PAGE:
Me with my lovely wife, Kathy:

Tuesday, May 3, 2011

Some thoughts on the death of Osama bin Laden:

I haven't had a great deal of time to reflect on the death of Osama, or is it "Usama" bin Laden. Here are a few barely more than random thoughts.

I am thankful to and proud of our armed forces and the people who serve in them. It took incredible skill, discipline, dedication, courage, cooperation, and strength of will to accomplish what was done. Romans 13 reminds us that the civil authorities do not bear the sword in vain. In this case it is a very complicated, expensive sword . . .

Our President was right in his handling of this--at least as far as I can see.
Does this action provide political fodder? No doubt.
Do I agree with all of President Obama's decisions and positions? Not at all.
This action was right. In the words of old cowboy movies, "He needed killin'." Whether we consider what bin Laden did as a crime or as an act of war, our action as a nation was justified.

I can't help but have some conflicts in my thinking.
Am I not supposed to look on sinners with compassion? Yes, I am. I do not say what I am about to say because bin Laden is different than me, but because, in this sense, he is like me. From all I know, I have to conclude that simultaneously with feeling the sting of the bullet, Osama bin Laden felt the fires of Hell. "All have sinned and come short of the glory of God." "The wages of sin is death." (Romans 3:23 & 6:23) Yet, God, Himself, says that He takes no pleasure in the death of the wicked. (Ezekiel 18:23, 33:11) Every sinner who dies rejecting the grace of God in Jesus Christ is a loss, a tragedy.
We desire perfect clarity, non conflicting conclusions and emotions, "this-and-not-that" kind of categories in our thinking. That isn't available here. In a sense it is part of living in two kingdoms--I am a child of God, and I am citizen of the United States--there is some conflict here. On one hand, I can say that I am pleased that justice was done (more in a moment). I'd like to shake the hand of the man who pulled the trigger, look him in the eye, and say, "Thank You." On the other hand I need to recognize that here is one who spurned God's message of mercy. I am sorry. If I let either the "either" or the "or" dominate my thinking to the exclusion of the other my thinking as a Christian citizen will be distorted.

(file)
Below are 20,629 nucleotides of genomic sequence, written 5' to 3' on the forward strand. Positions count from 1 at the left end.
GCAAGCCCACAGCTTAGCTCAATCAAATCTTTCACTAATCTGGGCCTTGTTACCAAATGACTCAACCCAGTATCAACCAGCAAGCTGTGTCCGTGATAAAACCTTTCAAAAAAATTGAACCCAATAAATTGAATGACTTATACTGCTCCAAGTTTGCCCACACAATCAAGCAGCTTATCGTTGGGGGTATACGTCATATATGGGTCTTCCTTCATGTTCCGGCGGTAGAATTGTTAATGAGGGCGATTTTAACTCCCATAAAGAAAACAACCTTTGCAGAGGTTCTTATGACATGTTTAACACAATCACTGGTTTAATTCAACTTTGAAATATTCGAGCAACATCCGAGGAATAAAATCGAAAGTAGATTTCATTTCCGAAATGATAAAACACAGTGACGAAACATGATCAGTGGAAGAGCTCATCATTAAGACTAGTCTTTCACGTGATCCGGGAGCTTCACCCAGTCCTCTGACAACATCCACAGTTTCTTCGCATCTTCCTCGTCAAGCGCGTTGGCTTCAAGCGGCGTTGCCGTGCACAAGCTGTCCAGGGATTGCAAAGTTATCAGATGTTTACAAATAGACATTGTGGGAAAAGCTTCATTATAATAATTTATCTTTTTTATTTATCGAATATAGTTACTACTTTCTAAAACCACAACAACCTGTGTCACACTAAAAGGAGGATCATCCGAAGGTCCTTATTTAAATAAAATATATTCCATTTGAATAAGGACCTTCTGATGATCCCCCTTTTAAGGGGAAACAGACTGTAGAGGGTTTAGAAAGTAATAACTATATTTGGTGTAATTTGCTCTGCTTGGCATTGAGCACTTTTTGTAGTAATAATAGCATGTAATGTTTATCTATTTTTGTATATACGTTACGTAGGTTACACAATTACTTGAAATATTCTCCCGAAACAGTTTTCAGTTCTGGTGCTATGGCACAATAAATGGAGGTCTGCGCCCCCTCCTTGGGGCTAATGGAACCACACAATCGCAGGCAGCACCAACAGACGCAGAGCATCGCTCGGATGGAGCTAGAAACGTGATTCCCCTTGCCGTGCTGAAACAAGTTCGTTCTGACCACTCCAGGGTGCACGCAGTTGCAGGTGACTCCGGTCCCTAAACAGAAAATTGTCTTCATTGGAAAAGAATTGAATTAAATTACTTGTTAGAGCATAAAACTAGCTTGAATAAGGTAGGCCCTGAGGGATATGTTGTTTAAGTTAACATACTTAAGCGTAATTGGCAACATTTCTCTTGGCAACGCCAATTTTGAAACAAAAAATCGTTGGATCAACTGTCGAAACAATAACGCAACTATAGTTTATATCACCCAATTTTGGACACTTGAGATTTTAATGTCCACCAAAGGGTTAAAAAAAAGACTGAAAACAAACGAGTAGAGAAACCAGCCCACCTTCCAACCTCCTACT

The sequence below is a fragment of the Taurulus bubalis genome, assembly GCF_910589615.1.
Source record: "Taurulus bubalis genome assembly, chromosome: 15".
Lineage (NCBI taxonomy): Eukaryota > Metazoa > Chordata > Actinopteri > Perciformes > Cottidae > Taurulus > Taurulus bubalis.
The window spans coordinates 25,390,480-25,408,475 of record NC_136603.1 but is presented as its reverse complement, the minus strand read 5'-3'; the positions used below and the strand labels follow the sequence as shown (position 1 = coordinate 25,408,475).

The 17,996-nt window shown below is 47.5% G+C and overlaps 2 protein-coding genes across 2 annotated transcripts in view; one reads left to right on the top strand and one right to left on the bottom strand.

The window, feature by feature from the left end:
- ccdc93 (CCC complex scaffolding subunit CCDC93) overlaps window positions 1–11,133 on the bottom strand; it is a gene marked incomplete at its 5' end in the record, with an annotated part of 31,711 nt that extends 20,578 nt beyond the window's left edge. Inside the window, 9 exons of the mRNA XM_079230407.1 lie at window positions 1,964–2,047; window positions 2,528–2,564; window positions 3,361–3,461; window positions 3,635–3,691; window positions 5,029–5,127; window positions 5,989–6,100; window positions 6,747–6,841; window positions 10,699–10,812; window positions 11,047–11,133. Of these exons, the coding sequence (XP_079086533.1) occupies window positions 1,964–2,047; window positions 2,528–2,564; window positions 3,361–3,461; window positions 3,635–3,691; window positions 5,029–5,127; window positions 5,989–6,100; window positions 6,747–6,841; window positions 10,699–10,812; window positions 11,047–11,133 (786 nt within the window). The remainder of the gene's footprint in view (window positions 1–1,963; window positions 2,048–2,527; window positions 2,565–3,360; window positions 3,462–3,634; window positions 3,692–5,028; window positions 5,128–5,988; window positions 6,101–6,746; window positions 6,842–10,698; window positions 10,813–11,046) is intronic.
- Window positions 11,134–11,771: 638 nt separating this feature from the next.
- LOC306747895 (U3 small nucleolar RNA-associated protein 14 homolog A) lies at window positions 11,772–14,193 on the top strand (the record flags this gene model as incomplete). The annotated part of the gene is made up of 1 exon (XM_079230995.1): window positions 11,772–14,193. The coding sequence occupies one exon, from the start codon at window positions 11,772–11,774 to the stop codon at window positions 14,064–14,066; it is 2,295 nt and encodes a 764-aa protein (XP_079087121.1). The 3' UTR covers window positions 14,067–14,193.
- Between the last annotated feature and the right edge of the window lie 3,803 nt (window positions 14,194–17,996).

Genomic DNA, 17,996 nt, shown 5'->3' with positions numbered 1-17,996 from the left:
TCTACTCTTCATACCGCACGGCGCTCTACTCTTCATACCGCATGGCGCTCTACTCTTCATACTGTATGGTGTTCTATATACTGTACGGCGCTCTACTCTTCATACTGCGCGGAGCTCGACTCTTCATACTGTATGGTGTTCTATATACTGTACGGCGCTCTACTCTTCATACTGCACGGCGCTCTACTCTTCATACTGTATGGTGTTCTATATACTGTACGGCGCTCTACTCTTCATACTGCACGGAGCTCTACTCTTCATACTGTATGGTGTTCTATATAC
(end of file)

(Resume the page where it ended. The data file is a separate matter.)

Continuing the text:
John 17 makes plain that "This world is not my home." (I'm quoting an old song, not scripture.) But Romans 13, and 1 Peter 2:13, among other passages of scripture, make clear that I have a responsibility to my earthly home, as well as my heavenly. Under the guidance of the Bible and the Holy Spirit, and in conjunction with the body of believers with whom I worship and serve I need to maintain that dual status and the tension it sometimes brings.

I am well aware that all actions by human leaders, and agents are imperfect.

  • Were there political considerations at work here? DUH!

  • Were the hearts of all those who carried out this mission pure? I doubt it.

  • Should greater efforts have been made to take the terrorist alive? You chew on that one.

  • Were there casualties in this raid who were more accurately described as innocent victims than co-conspiritors? Perhaps, maybe even probably.

I'm quite sure that Paul had no illusions about the purity of those who bore the sword in their day. Most of them--like most of our military today--were just guys doing a job. Yet the Apostle spoke clearly of the respect that should be given to those who represent the power of the state.
In short, the imperfection of the justice, need not prevent an appropriate rejoicing in the fact that it was rendered.

Finally--for now--let's not forget what a small world we live in. A guy who doesn't deserve the title of "Pastor" in Florida burns a copy of the Qur'an and riots take place on the other side of the world. My fellow Christians in predominantly Muslim lands end up paying a high price for lack of restraint here in the USA. One of the things that impresses me about the Apostle Paul is that though he ministered in a world that was in many ways hostile to his message, he did so with respect, and even on occasion restraint. There is no way you can accuse the Apostle of compromise, but he refused to needlessly act in ways regarded as sacrilegious to others. In fact Romans 2:22 contains a slightly veiled condemnation of those who do.

I'm sure there are many good articles out there on this matter. Here is one that has some worthwhile thoughts:

A friend just posted this one;

1 comment:

Brantley said...

Very well put Howard.